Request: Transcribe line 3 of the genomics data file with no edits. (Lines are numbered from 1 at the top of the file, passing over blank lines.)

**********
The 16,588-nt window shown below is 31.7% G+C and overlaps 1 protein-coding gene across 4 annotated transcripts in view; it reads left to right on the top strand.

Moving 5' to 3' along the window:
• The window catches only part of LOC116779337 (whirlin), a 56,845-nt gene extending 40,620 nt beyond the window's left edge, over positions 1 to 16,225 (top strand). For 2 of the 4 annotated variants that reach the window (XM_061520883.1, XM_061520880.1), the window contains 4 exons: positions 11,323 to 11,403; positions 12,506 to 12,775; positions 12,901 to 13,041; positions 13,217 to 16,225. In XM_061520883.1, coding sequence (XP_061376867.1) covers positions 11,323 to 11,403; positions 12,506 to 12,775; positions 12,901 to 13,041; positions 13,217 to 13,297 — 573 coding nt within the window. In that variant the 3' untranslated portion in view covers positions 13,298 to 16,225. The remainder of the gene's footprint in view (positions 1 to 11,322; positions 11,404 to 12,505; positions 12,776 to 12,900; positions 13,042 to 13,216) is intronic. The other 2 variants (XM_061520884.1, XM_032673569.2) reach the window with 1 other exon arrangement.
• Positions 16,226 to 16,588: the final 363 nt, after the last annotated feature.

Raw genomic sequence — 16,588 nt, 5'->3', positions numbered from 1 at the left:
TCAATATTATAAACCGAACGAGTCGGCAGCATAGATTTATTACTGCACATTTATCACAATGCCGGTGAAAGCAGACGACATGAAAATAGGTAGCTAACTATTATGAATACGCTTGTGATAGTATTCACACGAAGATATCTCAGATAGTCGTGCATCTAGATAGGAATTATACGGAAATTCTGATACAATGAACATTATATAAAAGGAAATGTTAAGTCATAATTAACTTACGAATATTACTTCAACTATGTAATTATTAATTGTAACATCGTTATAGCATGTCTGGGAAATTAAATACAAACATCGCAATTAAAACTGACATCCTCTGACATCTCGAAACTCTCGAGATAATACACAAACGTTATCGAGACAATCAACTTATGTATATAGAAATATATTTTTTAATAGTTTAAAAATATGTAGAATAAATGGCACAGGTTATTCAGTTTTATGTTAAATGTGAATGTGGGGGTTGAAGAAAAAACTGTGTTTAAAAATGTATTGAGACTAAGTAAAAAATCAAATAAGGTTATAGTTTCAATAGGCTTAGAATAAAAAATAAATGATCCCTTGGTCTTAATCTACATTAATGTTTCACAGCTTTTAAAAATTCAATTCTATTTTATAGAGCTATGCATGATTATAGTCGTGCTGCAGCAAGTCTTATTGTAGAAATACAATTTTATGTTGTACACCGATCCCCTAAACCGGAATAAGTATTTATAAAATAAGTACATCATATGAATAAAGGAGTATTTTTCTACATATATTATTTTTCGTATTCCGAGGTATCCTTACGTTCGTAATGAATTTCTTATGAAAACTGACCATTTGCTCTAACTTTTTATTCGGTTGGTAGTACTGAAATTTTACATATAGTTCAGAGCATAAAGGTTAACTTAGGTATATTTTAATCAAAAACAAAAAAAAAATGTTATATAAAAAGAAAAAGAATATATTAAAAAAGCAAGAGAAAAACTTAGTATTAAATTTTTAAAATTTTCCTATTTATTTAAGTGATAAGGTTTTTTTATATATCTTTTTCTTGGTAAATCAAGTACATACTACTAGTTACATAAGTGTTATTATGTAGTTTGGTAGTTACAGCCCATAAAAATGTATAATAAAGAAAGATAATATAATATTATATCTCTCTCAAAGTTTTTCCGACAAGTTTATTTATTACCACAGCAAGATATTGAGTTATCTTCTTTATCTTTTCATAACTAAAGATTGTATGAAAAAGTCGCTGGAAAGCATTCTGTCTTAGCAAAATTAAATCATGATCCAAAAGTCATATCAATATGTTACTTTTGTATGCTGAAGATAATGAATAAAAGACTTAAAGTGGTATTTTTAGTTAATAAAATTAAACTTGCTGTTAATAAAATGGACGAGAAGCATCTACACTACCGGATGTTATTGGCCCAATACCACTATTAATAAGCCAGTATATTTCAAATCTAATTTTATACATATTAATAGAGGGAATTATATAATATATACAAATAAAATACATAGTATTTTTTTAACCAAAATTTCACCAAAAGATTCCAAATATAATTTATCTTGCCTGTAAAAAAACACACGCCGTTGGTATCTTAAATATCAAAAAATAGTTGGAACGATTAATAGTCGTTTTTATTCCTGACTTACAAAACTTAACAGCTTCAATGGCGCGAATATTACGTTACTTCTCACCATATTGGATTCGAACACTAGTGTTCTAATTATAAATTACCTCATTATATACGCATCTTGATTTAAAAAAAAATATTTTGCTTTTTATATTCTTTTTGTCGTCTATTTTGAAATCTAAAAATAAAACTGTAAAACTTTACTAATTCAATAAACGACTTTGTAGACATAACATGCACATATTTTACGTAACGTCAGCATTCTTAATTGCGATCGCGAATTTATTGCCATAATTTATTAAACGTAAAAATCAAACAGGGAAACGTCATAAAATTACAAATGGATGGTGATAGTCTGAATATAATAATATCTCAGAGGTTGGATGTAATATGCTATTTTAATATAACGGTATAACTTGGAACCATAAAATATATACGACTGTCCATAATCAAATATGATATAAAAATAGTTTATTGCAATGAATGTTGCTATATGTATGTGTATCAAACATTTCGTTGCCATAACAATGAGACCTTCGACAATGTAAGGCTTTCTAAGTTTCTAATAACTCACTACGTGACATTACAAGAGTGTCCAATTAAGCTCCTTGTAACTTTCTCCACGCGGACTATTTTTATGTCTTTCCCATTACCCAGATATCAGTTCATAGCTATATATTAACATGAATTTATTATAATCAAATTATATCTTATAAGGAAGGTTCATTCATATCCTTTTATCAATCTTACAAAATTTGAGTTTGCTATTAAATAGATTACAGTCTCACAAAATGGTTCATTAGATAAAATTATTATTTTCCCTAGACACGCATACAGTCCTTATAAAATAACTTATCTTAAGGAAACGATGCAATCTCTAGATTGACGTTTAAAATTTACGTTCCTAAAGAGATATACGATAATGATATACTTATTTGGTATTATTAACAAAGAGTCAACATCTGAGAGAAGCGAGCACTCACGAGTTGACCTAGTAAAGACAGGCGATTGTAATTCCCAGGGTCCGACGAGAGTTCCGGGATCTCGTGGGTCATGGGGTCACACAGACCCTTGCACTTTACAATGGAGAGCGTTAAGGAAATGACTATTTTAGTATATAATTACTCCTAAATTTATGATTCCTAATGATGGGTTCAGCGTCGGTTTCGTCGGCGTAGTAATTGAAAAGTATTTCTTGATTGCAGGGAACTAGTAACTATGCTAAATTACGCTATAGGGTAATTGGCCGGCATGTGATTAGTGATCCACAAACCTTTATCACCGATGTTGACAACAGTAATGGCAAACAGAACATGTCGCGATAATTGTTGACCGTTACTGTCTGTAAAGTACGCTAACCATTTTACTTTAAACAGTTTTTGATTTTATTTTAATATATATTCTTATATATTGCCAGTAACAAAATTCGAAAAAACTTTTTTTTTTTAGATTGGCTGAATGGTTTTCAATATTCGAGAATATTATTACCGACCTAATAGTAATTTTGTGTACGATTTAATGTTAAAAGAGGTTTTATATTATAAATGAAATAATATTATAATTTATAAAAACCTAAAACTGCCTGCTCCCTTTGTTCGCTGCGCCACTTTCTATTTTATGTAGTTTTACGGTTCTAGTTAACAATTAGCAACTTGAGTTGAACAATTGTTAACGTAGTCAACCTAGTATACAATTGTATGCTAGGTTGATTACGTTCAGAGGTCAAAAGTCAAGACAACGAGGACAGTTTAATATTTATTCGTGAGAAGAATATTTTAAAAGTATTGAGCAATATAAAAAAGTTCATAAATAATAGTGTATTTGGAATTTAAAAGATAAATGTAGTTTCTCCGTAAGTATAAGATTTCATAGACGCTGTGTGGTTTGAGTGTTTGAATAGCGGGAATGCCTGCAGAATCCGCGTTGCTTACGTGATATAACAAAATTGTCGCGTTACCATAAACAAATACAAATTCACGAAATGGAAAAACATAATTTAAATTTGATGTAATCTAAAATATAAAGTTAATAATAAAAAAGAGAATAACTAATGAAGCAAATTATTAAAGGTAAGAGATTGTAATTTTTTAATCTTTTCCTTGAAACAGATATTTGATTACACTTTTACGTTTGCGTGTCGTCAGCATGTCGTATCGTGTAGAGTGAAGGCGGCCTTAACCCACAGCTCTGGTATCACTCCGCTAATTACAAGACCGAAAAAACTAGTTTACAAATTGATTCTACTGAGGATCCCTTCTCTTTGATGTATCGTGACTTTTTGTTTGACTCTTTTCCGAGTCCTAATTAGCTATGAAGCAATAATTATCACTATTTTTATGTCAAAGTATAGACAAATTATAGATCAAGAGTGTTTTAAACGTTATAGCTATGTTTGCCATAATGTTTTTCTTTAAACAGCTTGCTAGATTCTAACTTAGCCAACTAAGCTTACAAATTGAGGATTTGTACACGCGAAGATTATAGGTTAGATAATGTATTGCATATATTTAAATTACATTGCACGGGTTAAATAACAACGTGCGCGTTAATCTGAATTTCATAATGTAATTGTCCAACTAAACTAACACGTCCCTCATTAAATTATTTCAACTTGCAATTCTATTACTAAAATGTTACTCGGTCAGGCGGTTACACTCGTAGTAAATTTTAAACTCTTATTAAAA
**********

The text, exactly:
• The window catches only part of LOC116779337 (whirlin), a 56,845-nt gene extending 40,620 nt beyond the window's left edge, over positions 1 to 16,225 (top strand). For 2 of the 4 annotated variants that reach the window (XM_061520883.1, XM_061520880.1), the window contains 4 exons: positions 11,323 to 11,403; positions 12,506 to 12,775; positions 12,901 to 13,041; positions 13,217 to 16,225. In XM_061520883.1, coding sequence (XP_061376867.1) covers positions 11,323 to 11,403; positions 12,506 to 12,775; positions 12,901 to 13,041; positions 13,217 to 13,297 — 573 coding nt within the window. In that variant the 3' untranslated portion in view covers positions 13,298 to 16,225. The remainder of the gene's footprint in view (positions 1 to 11,322; positions 11,404 to 12,505; positions 12,776 to 12,900; positions 13,042 to 13,216) is intronic. The other 2 variants (XM_061520884.1, XM_032673569.2) reach the window with 1 other exon arrangement.